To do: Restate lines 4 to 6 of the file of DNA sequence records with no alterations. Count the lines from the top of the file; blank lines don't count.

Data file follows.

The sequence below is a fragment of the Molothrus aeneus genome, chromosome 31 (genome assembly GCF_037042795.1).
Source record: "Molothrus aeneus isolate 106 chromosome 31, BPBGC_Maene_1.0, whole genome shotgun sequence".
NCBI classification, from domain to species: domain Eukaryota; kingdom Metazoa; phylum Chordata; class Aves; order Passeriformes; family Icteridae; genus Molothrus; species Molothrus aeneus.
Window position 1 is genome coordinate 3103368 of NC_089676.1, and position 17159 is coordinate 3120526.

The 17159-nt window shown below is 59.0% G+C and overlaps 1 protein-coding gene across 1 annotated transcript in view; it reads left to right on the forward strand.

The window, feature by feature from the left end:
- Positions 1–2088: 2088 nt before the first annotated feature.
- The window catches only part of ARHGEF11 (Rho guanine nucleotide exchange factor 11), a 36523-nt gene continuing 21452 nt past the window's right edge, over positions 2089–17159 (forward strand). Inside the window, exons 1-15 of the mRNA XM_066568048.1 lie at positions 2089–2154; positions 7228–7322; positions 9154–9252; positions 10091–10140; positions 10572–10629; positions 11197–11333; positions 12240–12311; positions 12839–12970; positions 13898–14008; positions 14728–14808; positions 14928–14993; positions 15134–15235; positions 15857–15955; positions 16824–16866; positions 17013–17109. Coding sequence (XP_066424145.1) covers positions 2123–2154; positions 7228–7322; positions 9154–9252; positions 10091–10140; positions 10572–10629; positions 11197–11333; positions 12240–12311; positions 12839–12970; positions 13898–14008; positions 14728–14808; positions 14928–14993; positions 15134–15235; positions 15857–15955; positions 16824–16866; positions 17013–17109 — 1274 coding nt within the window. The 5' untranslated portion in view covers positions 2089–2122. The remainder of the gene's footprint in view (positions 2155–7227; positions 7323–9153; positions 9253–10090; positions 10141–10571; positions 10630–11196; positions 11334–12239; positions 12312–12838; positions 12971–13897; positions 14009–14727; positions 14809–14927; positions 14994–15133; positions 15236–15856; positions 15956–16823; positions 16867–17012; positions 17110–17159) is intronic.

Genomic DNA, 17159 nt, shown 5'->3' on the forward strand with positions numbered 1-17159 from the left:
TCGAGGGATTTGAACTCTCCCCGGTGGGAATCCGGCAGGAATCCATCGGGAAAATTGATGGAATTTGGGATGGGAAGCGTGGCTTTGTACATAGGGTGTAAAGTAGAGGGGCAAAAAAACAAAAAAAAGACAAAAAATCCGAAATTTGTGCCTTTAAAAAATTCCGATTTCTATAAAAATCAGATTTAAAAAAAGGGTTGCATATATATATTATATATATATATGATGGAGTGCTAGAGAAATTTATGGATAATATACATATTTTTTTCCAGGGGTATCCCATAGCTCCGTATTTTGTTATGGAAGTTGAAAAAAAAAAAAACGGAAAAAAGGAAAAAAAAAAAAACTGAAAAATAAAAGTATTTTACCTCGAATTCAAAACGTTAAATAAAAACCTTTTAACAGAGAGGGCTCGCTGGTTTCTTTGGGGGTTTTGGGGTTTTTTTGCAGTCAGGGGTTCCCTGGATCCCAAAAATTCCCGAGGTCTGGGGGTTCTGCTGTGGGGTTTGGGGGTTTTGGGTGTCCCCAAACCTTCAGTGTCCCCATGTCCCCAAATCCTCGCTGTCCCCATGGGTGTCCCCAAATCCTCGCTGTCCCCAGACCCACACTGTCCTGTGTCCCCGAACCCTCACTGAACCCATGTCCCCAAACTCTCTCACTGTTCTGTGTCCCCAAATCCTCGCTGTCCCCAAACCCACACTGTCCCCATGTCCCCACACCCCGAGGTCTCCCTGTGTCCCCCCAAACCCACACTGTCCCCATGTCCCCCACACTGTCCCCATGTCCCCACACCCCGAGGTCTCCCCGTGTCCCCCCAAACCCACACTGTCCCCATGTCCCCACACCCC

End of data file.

Window position 1 is genome coordinate 3103368 of NC_089676.1, and position 17159 is coordinate 3120526.

The 17159-nt window shown below is 59.0% G+C and overlaps 1 protein-coding gene across 1 annotated transcript in view; it reads left to right on the forward strand.

The window, feature by feature from the left end: